Scabies mites prefer thinly haired skin, so signs usually first start on the flaps of the ears, the elbows and the tummy. Picture: Max Pixel

Mange is a term used to cover any mite infestation on mammals. Mites are part of the arachnid family, thus they are related to spiders. 

They are not insects. They are microscopically small and have evolved to live in many places. Dogs, and less often cats, can suffer from the following three types of mites and they can pass two of these on to us.

Sarcoptic mange is caused by the Sarcoptes scabiei mite. The movement of the adult and larval stages of the mites on the skin, as well as the burrowing of the females into the skin to lay eggs, causes intense itching.

The burrowed females and their eggs also stimulate a massive allergic response in the skin, exacerbating the itchiness. The skin will become red, scaly, thickened and oozy in affected areas.

Scabies mites prefer thinly haired skin, so signs usually first start on the flaps of the ears, the elbows and the tummy.

In severe cases, the lymph nodes will be enlarged and the dog may also suffer weight loss and be lethargic due to suffering from intense discomfort and itching. Very often the raw skin patches can become infected and this secondary bacterial infection will need to be treated as well.

If your vet suspects your dog is suffering from a mite infestation they will take some scrapes of the skin to look at under a microscope. The actual mites are only seen under the microscope in 50 percent of dogs infested with scabies.

Although these mites can be transmitted to humans, the condition they cause is usually self-limiting as we are not the preferred host. Signs of a scabies infection on humans are small red itchy bumps, usually on areas such as arms, which were in contact with our pets.

Treatment involves repeated dips or spot-on treatments for the infected dog and any in-contact dogs. Treatment can be prolonged and regular vet check-ups are necessary.

The second mite to infest a dog’s skin is the Demodex canis mite. These mites live in the hair follicles of the pet. In most dogs, Demodex mites are transmitted from the mom to the pup within a few days of birth, so low numbers of mites on a dog are considered normal. It is only when the population explodes and they start to cause clinical signs that the dog is considered to have demodectic mange or demodicosis.

Hair samples are taken either by plucking the hair or deep scrapings to examine under the microscope.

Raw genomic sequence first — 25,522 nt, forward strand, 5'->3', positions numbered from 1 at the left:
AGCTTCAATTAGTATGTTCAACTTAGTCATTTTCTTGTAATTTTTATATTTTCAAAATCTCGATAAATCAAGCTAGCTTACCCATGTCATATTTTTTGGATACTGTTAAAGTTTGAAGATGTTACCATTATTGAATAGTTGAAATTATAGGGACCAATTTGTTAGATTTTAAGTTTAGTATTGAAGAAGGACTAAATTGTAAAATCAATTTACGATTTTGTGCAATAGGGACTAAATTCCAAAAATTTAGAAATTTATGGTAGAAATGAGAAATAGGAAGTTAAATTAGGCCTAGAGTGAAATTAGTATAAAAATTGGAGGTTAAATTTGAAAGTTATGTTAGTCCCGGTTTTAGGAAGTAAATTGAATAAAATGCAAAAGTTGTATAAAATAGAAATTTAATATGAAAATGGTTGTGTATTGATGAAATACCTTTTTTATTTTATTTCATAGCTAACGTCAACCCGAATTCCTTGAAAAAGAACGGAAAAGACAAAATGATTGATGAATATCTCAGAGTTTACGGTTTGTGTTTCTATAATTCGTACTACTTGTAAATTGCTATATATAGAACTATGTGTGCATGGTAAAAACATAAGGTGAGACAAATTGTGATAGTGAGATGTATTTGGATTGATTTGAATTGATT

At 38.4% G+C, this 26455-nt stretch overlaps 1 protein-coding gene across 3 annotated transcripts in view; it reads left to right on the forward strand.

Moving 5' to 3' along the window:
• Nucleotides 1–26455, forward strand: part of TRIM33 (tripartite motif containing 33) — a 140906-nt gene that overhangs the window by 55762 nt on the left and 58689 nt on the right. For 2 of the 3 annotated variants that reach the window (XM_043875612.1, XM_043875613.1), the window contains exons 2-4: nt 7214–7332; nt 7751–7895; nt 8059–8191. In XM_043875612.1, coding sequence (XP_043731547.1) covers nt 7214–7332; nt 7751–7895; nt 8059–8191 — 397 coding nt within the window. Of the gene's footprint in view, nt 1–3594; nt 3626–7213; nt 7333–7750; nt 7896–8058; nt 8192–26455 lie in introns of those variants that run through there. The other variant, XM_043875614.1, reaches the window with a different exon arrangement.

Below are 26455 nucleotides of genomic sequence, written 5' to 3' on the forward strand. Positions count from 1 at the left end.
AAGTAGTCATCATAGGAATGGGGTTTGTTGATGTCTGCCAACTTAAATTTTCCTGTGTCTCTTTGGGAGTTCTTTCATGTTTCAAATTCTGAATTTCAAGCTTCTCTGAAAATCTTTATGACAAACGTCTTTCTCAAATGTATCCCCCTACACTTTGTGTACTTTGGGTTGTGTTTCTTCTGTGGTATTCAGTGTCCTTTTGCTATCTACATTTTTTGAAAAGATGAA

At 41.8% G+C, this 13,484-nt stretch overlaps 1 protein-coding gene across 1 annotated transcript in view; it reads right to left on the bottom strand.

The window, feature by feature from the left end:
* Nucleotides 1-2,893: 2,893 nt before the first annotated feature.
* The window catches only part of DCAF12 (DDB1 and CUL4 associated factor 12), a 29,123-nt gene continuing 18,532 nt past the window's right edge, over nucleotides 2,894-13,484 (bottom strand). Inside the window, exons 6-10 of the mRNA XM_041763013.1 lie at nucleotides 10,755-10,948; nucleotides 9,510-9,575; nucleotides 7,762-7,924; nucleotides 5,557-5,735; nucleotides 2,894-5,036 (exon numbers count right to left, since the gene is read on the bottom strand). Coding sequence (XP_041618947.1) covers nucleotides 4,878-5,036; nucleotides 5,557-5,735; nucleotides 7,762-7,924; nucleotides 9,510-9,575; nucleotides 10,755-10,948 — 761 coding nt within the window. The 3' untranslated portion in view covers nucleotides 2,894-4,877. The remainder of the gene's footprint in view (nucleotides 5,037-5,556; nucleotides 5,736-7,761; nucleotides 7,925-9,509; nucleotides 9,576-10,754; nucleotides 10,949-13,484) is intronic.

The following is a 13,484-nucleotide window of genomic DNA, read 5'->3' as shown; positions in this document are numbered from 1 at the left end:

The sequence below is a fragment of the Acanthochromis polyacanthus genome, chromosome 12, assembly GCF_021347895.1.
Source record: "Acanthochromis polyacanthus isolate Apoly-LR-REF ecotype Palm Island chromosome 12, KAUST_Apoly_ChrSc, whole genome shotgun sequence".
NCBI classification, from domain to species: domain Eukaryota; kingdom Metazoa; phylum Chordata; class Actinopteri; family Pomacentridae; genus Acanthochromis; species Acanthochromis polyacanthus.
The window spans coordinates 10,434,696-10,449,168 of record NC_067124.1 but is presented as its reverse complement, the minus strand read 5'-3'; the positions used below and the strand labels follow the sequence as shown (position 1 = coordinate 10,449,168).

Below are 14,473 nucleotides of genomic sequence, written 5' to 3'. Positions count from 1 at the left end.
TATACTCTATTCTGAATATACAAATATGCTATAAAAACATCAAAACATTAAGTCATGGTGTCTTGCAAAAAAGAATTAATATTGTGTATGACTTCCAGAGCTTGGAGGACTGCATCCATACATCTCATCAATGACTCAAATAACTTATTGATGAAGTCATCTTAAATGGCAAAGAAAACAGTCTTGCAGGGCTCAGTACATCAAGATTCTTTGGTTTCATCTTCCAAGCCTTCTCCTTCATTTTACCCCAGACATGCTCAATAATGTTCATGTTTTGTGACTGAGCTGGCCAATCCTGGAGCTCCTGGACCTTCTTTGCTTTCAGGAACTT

When young dogs become affected, called Juvenile Demodicosis, they are thought to have a genetic predisposition.

Adult dogs that suffer from Demodex infestations (adult-onset demodicosis) often have suppression of the immune system for some reason such as cancer, Cushing’s disease, hypothyroidism and immunosuppressive medications.

Infestations can be localised; isolated patchy areas of hair loss and reddened skin which is generally not that itchy, or it can be generalised.

A secondary bacterial infection can start up; the areas can bleed due to scratching, then scabbing over so in turn becoming itchier!

Treatment involves repeated dips or special oral medication with frequent check-ups at your vet.

It is important to treat the secondary bacterial infection too.

In adult dogs, any underlying disease suppressing the immune system will need to be treated as well. Young patients seem to do well with treatment and can often be completely cured.

In older adult dogs it can be much harder to cure and one will often just be able to manage the condition.

Lastly, we look at Walking dandruff or Cheyletiella mites.

Cheyletiella yasguri (dogs) and Cheyletiella blakei (cats) are less serious mite infestations of dogs and cats.

Cheyletiellosis causes flaky skin, dandruff, hair loss and raised red skin papules. The Cheyletiella mites, although tiny, can be seen with the naked eye.

Infested cats often over groom and this often causes significant hair loss. Your vet will need to take samples of hair to look at under the microscope to confirm the diagnosis.

It can potentially also be transmitted to humans. Mites on humans an live for quite a long time and cause a red itchy rash.

All dogs and cats that come into contact with an infected pet also need to be treated. There are various dips and spot-on treatments that can be used. It is also important to treat the environment with a spray or fogger to limit reinfestation. Provided treatment protocols are followed, the prognosis is good.

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